Summary: Christ's Resurrection is well attested. It not only gives us hope, but it demonstrates Christ's supremacy over all things.

Our Incredible Christ—Resurrection; Col 1:18; 11-17-15; 4th of 4.

What a wonderful journey we’ve been on as we spend time with Our Incredible Christ. We’ve looked at his role in creation and seen that we were made “for him.” We’ve seen the incarnation and realized he was the perfect Sacrifice for sin—fully God and fully human. And as human he is especially able to sympathize with us in our struggles. We examined his death, which opens the way to God for us and for the world. So we live “4 Christ.”

Tonight we come to the final episode in our adventure of recognizing “Our Incredible Christ,” his resurrection. We’re focusing on verse 18: “He is the head of the body, the church; he is the beginning and the firstborn from among the dead, so that in everything he might have the supremacy.” “Firstborn from among the dead” is a reference to his resurrection. Let’s dig in, and we’ll see that (KT) the resurrection seals our hope and attests to Christ’s supremacy over all.

Again you’ll have the chance to raise your questions and comments at the end.

Paul says Christ is the “head,” the “beginning” and the “firstborn.” Each of these words derives from the same Hebrew root (ryst), and each one affirms Christ’s sovereignty in the new creation and the old. The first part of the passage talks about Christ’s role in creation. Now this verse speaks of his role in the new creation. He is the head of the new creation. He is the beginning of the new creation. And he is the firstborn from among the dead. Because he rose, we are assured that we will rise too. His resurrection is the source of new life for believers. As he said in John 14: “Because I live, you also will live” (14:19).

N.T. Wright points out a big change precipitated by Christ’s resurrection. The Jews believed that at the end of time there would be a mass resurrection, and the good would rise to life and the evil would rise to judgment. But Paul teaches that God brought that “age to come” forward. He moved the age of resurrection into the present age, in order that the power of the new age might be unleashed in the world while there is still time for the world to be saved. Instead of resurrection coming at the very end, believers are raised to new life now, and that changes the way we live and our impact on the world around us. (cited in Garland, The NIV Application Commentary: Colossians/Philemon, p. 92.)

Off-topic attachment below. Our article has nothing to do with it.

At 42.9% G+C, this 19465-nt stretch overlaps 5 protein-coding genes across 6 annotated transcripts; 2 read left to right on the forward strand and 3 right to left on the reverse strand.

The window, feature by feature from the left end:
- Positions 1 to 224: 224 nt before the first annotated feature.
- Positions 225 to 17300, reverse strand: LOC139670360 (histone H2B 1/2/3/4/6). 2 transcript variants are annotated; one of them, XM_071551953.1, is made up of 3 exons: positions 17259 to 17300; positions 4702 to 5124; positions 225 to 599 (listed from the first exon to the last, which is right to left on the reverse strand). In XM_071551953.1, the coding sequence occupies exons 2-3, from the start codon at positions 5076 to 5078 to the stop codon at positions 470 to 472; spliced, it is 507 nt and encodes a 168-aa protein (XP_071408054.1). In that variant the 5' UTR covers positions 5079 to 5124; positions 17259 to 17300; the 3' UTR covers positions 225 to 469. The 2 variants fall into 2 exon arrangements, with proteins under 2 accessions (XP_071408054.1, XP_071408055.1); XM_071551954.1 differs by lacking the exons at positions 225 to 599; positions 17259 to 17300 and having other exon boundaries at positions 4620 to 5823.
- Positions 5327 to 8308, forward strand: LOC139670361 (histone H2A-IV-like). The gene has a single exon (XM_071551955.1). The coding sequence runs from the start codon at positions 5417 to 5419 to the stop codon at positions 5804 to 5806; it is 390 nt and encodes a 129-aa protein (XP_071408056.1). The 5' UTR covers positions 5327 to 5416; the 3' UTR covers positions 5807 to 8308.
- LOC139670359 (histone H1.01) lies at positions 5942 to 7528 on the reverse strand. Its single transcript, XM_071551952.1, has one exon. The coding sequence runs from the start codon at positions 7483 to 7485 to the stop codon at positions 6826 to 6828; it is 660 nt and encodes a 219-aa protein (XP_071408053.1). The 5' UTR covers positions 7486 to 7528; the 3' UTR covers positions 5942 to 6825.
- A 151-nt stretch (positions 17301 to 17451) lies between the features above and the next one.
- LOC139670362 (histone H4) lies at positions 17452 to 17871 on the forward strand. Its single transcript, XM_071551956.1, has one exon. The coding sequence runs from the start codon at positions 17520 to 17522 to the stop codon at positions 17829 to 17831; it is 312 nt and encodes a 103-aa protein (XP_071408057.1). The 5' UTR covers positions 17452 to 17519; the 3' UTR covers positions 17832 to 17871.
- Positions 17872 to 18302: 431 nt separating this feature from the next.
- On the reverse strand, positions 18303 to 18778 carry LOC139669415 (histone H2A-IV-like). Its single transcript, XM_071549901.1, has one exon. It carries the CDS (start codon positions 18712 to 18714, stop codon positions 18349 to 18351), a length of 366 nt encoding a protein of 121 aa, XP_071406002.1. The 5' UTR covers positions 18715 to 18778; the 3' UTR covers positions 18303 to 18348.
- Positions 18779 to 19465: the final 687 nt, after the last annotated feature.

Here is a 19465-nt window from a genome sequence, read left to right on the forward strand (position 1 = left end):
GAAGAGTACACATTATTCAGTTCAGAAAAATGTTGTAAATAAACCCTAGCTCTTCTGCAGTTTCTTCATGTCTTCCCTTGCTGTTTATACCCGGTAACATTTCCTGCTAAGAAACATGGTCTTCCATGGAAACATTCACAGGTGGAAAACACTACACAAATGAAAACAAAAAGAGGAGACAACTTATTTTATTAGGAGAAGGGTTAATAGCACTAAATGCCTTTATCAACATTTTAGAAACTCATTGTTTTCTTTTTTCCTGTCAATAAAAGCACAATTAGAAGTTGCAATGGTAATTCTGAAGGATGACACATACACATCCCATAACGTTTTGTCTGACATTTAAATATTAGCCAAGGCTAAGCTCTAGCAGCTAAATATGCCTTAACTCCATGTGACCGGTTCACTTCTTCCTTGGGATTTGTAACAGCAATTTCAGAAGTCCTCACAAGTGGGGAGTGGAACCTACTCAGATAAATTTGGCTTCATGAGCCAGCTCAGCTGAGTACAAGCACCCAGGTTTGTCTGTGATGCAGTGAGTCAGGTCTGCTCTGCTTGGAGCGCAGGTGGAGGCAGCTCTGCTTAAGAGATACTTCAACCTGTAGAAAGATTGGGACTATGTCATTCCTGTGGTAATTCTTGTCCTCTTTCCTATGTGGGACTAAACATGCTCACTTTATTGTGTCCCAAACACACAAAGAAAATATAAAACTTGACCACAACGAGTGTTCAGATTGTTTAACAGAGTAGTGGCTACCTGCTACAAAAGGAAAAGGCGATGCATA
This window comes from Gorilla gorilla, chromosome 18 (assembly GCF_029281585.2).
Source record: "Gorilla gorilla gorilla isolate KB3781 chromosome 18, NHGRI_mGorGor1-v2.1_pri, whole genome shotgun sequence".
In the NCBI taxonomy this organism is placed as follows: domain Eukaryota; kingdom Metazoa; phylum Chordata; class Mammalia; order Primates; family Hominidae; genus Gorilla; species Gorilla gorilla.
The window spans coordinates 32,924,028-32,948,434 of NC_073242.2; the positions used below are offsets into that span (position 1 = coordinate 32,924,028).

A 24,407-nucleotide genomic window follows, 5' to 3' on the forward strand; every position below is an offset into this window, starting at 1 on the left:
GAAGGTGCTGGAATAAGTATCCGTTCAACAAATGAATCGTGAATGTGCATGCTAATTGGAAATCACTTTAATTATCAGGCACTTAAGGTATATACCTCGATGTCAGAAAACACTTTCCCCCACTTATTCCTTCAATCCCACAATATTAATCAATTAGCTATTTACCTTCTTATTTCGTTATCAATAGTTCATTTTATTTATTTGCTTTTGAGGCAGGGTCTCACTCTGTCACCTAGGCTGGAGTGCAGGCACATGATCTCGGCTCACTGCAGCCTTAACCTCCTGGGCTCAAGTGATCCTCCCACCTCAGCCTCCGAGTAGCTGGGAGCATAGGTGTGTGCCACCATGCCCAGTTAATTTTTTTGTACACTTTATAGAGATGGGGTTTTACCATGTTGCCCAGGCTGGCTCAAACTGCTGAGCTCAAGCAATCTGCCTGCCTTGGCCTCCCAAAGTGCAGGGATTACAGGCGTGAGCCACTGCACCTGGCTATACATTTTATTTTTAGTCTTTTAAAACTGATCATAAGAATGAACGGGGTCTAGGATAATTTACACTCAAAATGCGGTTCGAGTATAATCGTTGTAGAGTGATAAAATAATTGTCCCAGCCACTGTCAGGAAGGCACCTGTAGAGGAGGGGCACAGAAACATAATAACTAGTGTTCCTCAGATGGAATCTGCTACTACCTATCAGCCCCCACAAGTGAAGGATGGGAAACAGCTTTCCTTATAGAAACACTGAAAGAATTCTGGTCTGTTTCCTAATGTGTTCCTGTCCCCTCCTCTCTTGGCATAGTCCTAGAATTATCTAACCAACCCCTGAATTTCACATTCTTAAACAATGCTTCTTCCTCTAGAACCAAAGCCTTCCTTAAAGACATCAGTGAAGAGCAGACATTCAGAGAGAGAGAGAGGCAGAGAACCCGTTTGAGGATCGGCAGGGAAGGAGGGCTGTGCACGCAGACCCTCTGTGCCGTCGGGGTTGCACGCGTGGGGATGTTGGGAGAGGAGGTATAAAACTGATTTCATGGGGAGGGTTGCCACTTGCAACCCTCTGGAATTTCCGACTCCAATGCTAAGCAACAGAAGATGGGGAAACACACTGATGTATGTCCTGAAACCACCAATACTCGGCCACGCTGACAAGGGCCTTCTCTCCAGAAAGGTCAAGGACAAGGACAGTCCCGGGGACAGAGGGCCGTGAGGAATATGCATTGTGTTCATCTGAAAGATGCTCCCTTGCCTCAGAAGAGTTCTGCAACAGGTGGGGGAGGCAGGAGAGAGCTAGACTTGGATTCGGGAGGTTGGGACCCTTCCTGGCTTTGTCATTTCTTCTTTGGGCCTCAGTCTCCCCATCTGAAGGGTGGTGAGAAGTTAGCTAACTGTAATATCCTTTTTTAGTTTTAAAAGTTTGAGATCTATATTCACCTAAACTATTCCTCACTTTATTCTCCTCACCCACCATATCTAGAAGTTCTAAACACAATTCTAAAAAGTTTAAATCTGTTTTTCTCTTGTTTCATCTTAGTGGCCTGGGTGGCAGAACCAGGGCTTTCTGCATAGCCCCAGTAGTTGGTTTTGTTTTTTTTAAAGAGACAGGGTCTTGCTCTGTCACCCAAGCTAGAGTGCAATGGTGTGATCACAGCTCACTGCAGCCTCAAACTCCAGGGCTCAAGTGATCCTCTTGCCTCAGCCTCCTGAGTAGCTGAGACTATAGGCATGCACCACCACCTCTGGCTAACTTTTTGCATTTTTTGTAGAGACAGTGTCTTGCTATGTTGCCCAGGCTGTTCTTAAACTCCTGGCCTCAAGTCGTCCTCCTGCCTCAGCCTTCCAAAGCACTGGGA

But for a lot of people, the question is whether resur-rection could even happen. Is it just a myth, a fairy tale? When I was in college I really wondered about whether Christianity was true at all. Did some smart people just make it all up? What evidence was there that this is real? I wanted some solid evidence. I heard about an English lawyer named Frank Morrison who was sick of the claims of Christians. He decided he would apply his investigative skills as a lawyer to the evidence for the resurrection. If he could disprove the resurrection, then all the rest of Christianity would just crumble. So he did the research, but to his surprise, he found the evidence was compelling that the resurrection really did happen. He wrote a book, Who Moved the Stone, to lay out his case. I remember sitting in the Laundromat at school reading that book. And I was convinced. The resurrection of Christ is one of the best attested events in ancient history.

We don’t have time to go into it very deeply, but let me just mention one key area—the empty tomb. Supporters and opponents of the resurrection alike all admit that the tomb was empty. Had it not been empty, the authorities could have gone to it and produced the corpse, and all the preaching would have been squelched.

So how can we best explain the empty tomb? The earliest story was that the disciples came and stole the body while the guards slept. First of all, for guards to sleep on duty was an offense punishable by death, so it’s not likely that they slept. But even if they had, the disciples were psychological wrecks at that point, and they had no concept of Jesus rising to life. And almost every one of the disciples was martyred for preaching that Jesus had risen. Is it possible that they were willing, to a person, to die for what they knew to be a lie? Highly unlikely.

Maybe the Jewish or Roman authorities stole the body. First, why would they do that? And second, when the disciples started preaching resurrection, they could have produced the body and said, “He didn’t rise. Look, here is his corpse.” But they couldn’t do that because they didn’t have the body.

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